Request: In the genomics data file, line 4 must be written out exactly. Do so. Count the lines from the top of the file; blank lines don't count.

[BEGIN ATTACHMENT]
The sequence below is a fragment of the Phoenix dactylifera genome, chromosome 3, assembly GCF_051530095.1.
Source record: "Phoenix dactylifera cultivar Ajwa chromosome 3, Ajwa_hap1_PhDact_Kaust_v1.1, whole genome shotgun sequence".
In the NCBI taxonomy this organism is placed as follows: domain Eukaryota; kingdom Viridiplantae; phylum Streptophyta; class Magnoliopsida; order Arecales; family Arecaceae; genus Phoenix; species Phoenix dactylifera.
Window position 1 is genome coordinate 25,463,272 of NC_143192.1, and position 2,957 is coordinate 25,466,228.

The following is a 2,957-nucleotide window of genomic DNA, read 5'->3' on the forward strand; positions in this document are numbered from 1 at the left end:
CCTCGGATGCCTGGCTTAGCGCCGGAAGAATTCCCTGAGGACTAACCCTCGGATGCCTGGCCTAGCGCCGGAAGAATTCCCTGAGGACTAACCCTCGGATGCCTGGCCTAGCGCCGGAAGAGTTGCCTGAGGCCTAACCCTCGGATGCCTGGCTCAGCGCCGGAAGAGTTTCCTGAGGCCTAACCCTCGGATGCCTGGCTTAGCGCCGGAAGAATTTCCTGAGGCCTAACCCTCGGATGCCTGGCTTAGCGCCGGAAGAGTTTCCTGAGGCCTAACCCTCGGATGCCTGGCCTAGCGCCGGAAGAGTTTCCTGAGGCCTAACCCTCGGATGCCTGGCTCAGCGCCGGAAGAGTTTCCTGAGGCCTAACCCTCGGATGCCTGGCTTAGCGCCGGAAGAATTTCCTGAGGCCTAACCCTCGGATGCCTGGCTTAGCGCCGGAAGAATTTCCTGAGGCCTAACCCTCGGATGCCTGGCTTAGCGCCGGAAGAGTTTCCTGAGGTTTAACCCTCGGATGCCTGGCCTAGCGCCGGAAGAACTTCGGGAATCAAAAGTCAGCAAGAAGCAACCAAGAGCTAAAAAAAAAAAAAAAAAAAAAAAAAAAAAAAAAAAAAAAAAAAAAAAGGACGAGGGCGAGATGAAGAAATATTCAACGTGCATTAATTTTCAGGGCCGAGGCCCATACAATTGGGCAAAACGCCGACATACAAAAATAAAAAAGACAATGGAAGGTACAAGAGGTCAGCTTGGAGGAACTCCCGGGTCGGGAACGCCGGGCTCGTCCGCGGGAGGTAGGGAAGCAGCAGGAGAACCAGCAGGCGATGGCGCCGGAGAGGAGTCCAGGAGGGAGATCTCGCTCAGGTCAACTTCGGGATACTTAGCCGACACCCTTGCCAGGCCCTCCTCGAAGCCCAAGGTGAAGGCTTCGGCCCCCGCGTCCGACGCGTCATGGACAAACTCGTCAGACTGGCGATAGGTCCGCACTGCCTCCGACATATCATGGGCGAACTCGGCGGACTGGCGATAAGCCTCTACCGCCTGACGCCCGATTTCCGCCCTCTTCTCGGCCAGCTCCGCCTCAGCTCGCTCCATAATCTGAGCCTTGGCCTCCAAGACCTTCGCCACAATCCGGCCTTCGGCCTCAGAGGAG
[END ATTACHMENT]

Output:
Window position 1 is genome coordinate 25,463,272 of NC_143192.1, and position 2,957 is coordinate 25,466,228.